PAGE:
Review: Mind Storm

Posted: November 13, 2012 by in Books We Like (4/5 single_star) Meta: K.M. Ruiz, Science Fiction

The description of MIND STORM by K.M. Ruiz (Amazon) would have you believe that is a story about Threnody Corwin, a soldier-slave of the Earth government. Well, it is and it isn’t. As it turns out Threnody is really more of a supporting character than a primary protagonist. The story is really about Nathan and Lucas Serca and a family feud that has the potential to burn the world to cinder. MIND STORM is what you get when you take the hard-edged, dystopian Science Fiction of Richard K. Morgan’s Takeshi Kovacs novels and spice it up with some psychic powers.

More than a century has passed since the Border Wars and the Earth is still in the throes of recovery. Much of the world is uninhabitable due to nuclear warfare and the populace is segregated by registered humans with clean genetics, the unregistered with “trash” DNA, and psions. Those fortunate few with a sparkling bill of health use the psions to enforce the law. Threnody Corwin is one such psion, a high-classed agent of the Stryker Syndicate with the ability to control electric with her mind. In the face of shifting alliances and with an iron-core of duty, Threnody must fight to secure a future for life on Earth.

Ruiz’s vision of the future is a bleak one to say the least. Prejudice against gene-trash isn’t only rampant but encouraged. The World Court has enslaved those with psionic powers and impels them into service with the threat of excruciating death. On top of this the government is less concerned with restoring the planet than it is with fleeing to the comfort of another world. It turns out that this authoritarian government isn’t the only force in play, the Serca Syndicate has been secretly pulling the strings for decades. Behind the facade of human politician, Nathan Serca operates the infamous rogue psions known as Warhounds. Nathan is about to enact his own plans for survival at all costs, even if it means sacrificing his own family. The only person who can possibly stop him is his son Lucas.

Regardless of the book description, Nathan and Lucas are the main characters. Nathan is ice to the core, willing to sacrifice his own flesh and blood to further his agenda. Lucas is no basket of sunshine and flowers himself. He has no problem sacrificing others to meet his needs either, but his end goal is considerably brighter. Threnody and the others are just pawns of these two super powered sociopaths. More character development will be required before Threnody can outshine the others as a protagonist but the foundation is there to build upon.

MIND STORM has rough edges. The characters need to fill out, and the world building needs to be smoothed but I still read this book in two days.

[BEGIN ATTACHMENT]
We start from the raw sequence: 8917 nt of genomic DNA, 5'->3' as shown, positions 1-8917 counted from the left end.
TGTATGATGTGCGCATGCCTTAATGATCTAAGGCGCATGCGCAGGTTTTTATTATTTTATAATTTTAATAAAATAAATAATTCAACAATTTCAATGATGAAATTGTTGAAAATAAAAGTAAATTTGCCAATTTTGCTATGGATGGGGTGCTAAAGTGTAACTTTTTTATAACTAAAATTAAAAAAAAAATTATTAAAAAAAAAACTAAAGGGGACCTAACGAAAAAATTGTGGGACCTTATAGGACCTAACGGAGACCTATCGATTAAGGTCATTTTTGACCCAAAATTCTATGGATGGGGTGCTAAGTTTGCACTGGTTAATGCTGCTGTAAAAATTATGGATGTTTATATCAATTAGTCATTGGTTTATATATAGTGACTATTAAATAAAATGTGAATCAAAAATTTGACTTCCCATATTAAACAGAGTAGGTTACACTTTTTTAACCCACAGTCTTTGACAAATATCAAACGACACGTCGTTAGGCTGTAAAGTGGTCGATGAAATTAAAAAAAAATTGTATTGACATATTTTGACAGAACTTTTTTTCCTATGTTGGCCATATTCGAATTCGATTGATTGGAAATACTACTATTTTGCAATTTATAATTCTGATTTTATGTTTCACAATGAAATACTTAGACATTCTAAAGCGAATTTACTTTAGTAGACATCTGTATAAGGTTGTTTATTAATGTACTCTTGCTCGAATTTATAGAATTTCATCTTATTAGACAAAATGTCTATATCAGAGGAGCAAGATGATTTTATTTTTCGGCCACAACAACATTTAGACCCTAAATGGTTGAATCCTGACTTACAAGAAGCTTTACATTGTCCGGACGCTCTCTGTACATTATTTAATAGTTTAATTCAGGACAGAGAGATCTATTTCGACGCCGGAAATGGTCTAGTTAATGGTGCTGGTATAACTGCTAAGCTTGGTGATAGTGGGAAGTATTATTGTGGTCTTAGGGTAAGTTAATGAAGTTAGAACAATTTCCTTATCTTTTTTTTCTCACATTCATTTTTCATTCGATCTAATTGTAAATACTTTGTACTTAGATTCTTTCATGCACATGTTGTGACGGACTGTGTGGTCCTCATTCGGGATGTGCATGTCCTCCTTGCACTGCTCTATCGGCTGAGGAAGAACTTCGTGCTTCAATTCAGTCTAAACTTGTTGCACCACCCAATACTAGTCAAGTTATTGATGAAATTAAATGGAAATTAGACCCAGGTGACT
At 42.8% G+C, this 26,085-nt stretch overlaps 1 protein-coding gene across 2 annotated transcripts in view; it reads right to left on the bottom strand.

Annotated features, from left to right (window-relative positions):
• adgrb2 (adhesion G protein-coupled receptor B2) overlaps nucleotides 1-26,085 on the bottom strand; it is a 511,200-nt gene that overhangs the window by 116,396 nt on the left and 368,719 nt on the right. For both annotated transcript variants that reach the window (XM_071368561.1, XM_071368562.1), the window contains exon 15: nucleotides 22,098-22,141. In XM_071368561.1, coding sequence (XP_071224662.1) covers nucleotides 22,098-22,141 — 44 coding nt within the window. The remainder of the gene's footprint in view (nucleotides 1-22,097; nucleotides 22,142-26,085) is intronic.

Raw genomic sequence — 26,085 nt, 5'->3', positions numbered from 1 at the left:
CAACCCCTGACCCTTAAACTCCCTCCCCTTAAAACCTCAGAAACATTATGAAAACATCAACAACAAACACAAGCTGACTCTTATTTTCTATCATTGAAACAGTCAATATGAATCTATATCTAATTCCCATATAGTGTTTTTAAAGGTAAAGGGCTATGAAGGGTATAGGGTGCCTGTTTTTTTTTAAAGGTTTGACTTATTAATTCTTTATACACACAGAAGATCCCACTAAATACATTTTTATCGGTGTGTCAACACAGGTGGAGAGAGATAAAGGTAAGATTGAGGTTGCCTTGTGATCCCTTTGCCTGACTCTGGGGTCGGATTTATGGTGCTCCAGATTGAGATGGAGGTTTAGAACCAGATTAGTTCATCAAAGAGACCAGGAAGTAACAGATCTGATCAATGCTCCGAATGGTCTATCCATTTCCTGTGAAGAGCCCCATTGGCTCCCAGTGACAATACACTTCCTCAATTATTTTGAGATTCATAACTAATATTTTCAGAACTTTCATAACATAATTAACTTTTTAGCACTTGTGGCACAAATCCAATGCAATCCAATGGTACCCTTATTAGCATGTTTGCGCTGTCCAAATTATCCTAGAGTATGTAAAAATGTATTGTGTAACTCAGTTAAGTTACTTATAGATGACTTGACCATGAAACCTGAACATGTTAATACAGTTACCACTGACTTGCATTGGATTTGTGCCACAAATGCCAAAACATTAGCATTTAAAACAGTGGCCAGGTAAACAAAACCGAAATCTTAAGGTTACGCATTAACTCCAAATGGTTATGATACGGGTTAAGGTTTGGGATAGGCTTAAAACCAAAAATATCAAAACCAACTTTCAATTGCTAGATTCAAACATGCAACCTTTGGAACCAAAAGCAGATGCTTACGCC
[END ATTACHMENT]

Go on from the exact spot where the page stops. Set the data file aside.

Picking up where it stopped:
This all makes for a great set-up but is hampered by some indelicate world building. I am pretty ambivalent about info-dumps. I prefer world building that is integrated seamlessly into the fabric of the story but I can stomach dense downloads of information when handled properly. Ruiz avoids the cardinal sin of massive amounts of exposition, but the info-dumps she does incorporate are indelicate and unwieldy. The world she has created has the gritty vibe of a Richard K. Morgan novel but lacks the little details. A lot of the explanation behind the Border Wars is unnecessary, readers could connect the dots without a load of exertion. While Ruiz details the life of the wealthy elite as well as the duties of psions of the Stryker Syndicate, there is a lack of focus on the gene-trash humans at the bottom of society. Later in the novel the Salvagers are introduces as allies of Lucas, and though they exist on the fringes of a crumbling civilization it never becomes apparent that they live much differently from the psions. Other than saying “ain’t” the vocabulary of the Salvagers is identical to that of the World Court justices. An opportunity was overlooked to establish the world and culture that the psions are trying so desperately to rescue and create a striking contrast between the privileged and the less fortunate.

The psions, on the other hand, are a very well rounded creation. A lot of reviews propose that MIND STORM is X-Men meets Bladerunner. That’s a fair enough comparison, though I see a lot more Bladerunner than X-Men. Critics overuse the X-Men comparison when it comes to books that involve super powered individuals (I, admittedly am in error of this as well). Yes, this book does have people that can control electricity/fire/gravity with their mind but it is all fairly grounded and limited by the world of the book. Ruiz also introduces some capabilities of mind powers that I had never considered, such as a sort of mind-radar that tracks the location of others with psychic abilities. The combat is brutal. There is no shortage of collateral damage. The psions carry conventional weapons to supplement their abilities but these prove little use when brought to bear against skilled opponents. What I appreciate is all the ways in which the psionic powers interact and negate each other. There are some grisly stalemates brought on by the nature of the powers and the ranking of the individuals.

MIND STORM has rough edges. The characters need to fill out, and the world building needs to be smoothed but I still read this book in two days, eager for more of that bloody psion on psion goodness. All the pieces are here for a dystopian science fiction thriller of epic proportions. Ruiz just needs to refine her craft and I am confident that the sequel, TERMINAL POINT (Amazon), will be a big improvement.

  • Recommended Age: 16+
  • Language: F yeah
  • Violence: Duh! Why else would you have mind powers?
  • Sex: None

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